A few of my go-to, must have titles include:

1 - Growth Hacker Marketing by Ryan Holiday: Literally the go-to source for all growth hackers, around the world.
2 - The Art of Social Media by Guy Kawasaki and Peg Fitzpatrick: A brief overview of every social channel, and how to get the most out of each.
3 - Traction by Gabriel Weinberg and Justin Mares: If you don’t find success through one of these ninteen identified traction channels, give up now. :)
4 - Everybody Writes by Ann Handley: Bullet point go-to-guide for finding your voice and being HEARD.
5 - Orbiting the Giant Hairball: A Corporate Fool’s Guide to Surviving with Grace by Gordon MacKenzie: A beautiful, quick read that teaches each and every one of us how to find, feed and embrace our inner creative genius.

#3: Find a mentor. 

For those of you just entering the world of social media, figuring out the best tricks of the trade in such a vast, ever-changing environment can be slightly overwhelming.

Fortunately, guess what? You’re actually not the first person to tackle the Twitters! Once you identify the goals of your company, and where you want to take your team, start looking for a mentor in the field who’s taken on similar challenges. There are tens of dozens of Social Media Influencers out there, regularly sharing their stories, tactics, challenges and most importantly, really good advice. FOR FREE!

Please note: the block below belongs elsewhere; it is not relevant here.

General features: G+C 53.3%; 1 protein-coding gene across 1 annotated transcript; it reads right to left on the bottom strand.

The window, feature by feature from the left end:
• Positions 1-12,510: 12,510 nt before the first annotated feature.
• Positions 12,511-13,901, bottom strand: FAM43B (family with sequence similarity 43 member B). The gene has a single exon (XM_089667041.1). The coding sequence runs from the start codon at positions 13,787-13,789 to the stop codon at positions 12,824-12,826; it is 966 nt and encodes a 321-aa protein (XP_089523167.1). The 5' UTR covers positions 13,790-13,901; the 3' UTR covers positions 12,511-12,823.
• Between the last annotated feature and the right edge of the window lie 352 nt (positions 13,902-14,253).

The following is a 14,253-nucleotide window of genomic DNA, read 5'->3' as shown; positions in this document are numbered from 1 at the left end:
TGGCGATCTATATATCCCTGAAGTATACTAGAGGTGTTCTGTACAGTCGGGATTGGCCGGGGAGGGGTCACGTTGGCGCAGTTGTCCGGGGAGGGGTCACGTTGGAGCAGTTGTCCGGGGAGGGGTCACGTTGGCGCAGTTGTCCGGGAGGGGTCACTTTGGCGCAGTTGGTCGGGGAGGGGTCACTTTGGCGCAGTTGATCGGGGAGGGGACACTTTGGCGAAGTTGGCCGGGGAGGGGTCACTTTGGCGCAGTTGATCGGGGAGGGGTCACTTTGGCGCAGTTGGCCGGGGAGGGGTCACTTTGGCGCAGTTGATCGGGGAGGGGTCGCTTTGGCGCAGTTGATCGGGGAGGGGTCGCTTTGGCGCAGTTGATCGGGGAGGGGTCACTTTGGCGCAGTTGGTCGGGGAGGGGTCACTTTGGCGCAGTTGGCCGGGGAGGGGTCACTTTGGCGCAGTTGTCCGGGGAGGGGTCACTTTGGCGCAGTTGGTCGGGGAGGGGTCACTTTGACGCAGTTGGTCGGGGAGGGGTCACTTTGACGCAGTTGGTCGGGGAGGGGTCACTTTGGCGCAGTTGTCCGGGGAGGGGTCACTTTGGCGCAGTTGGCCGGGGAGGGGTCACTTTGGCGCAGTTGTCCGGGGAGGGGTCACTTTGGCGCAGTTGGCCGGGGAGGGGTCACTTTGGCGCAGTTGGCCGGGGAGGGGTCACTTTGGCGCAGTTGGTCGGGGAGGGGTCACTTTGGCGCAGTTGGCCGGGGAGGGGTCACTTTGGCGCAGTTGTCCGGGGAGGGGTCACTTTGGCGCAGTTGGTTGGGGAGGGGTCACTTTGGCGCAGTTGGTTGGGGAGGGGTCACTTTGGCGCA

You'd be surprised how engaging Social Media Influencers can be with their fans, and how willing and ready they are to share their stories of success AND failure.

My mentor case study:

I was lucky enough to bump into the famous Marsha Collier in a customer service Twitter chat (#CustServ, Tuesday nights at 6pm PST), and after hanging out with her for a few weeks in a row, Marsha took me under her wing. Marsha is a Forbes Top 50 Social Media Influencer (among many equally impressive titles), and I was amazed at how friendly, communicative and personal she was willing to be with me, right from the get go. Always on Twitter, and always responsive to a simple tweet, Marsha helped me shape the social media strategy at AirGrub, and our friendship continued to blossom in the years to come. Whenever I wonder “How should I handle this problem?” or, “Which idea should I dig into first?”, the answer that pops into my head every time is simple - “Well Laurel, what would Marsha do?”.